Our Trending Business Community

Dec 23, 2015

Our Trending Business Community
Kenneth Harwood
Solvang Chamber of Commerce
Your business community is all those who work in local businesses, large and small. About 200,000 people are on payrolls in Santa Barbara County. The year 2000 had 179,000 on payrolls, and the 2014 had 198,000, for a gain of 10.2 percent in fourteen years.
Those 19,000 additional jobs helped to increase the resident population of Santa Barbara County by 10.3 percent in the fourteen years, suggesting that each person added to payrolls helped to support slightly more than two additional residents. The county’s population rose from 399,334 in 2000 to 440,668 in 2014, for a gain of about 41,000 residents.
Different groups of industries grew or shrank at different rates. Such trends are hard to see in one year or two. Across fourteen years some differences are clearer. Here is a table of number of people employed in five large groups of industries making up more than half of all jobs in the county.
Industry 2000 2014 Growth All industries 179,700 198,000 10.2%
Government 32,800 38.300 16.8%
Leisure and hospitality 20,800 25,500 22.6%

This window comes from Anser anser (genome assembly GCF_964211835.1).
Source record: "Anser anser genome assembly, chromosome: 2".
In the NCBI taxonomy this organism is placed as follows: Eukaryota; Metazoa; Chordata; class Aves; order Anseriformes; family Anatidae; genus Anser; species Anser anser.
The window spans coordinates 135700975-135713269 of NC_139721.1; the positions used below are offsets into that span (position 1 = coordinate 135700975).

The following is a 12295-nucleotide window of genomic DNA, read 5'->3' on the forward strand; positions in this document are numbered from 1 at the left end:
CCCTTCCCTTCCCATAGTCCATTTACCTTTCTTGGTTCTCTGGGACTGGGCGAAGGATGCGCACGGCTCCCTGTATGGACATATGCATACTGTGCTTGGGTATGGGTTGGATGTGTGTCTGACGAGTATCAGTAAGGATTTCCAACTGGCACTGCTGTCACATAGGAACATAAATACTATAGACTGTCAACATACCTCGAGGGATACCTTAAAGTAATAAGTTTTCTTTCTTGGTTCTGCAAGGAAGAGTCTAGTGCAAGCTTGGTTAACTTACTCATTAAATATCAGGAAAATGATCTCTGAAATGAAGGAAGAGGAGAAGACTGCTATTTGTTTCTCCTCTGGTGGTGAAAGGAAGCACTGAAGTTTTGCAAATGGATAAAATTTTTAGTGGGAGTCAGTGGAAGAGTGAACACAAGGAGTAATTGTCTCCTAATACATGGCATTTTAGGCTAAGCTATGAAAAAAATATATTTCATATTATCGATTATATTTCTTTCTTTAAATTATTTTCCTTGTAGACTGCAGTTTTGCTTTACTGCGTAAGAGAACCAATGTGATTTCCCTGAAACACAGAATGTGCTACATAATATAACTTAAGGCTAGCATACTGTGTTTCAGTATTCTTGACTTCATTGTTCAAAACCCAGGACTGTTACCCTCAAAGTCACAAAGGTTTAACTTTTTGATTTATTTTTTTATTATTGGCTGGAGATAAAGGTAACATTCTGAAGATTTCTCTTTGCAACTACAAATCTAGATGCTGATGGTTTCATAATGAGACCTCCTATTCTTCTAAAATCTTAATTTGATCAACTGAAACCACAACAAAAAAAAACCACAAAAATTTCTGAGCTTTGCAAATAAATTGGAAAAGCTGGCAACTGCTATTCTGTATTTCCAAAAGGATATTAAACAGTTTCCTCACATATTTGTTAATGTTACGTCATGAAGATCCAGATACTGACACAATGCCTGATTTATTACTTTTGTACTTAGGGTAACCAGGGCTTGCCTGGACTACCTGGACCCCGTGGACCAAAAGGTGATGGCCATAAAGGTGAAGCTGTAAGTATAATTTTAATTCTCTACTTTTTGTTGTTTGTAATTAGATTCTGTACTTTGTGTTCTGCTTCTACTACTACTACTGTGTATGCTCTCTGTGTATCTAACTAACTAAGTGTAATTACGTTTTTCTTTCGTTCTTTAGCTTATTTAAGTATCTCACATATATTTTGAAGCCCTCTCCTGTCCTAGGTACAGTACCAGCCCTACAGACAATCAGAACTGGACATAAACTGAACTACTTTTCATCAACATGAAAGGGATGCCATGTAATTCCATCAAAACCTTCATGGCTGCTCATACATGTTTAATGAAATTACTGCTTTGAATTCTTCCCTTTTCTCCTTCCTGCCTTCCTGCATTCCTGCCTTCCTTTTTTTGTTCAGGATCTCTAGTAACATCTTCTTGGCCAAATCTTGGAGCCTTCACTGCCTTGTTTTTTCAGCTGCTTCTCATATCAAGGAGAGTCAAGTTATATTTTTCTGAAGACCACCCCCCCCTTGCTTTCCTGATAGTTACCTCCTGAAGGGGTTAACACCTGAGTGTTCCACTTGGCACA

Education and health services 18,800 25,400 35.1%
Professional and business services 20,000 22,900 14.5%
Retail trade 21,000 19,400 - 7.6%
Look at the column labelled 2014 to see the five large groups of industries ranked from largest to smallest. Then look at the column labelled 2000 to see how the rankings changed. Government remained our largest employer. Most government employees are in public education. University of California, Santa Barbara, is the largest employer in the county.
Leisure and hospitality jumped up to second place among these five groups of industries. In 2000 it was next to last. Education and health services leaped from last place to third place. Professional and business services held steady in next to last place, while retail trade slipped from second place to last place.
The column headed Growth showed a remarkable rise of about 35% in education in health services, reflecting the march of baby boomers into older years. Next came leisure and hospitality as automobile travel increased and gasoline prices began to drop. Government grew with greater numbers of students in higher education, and with rising population in the county. Professional and business services grew with larger population and larger payrolls.
Retail trade showed negative growth in number of employees because of two major changes in the fourteen years. Large square footage stores such as Home Depot and Costco had higher economic productivity than a number of smaller shops offering similar goods and services. Also much retail trade went to Amazon and other large online nonstore retailers. Retail trade seemed to increase its economic productivity on average more than any other of these five large groups of industries.
Please see the Website of State of California, Employment Development Department, for details of employment; and U. S. Census Bureau online for details of population.

Posted in Dr. Ken Hardwood.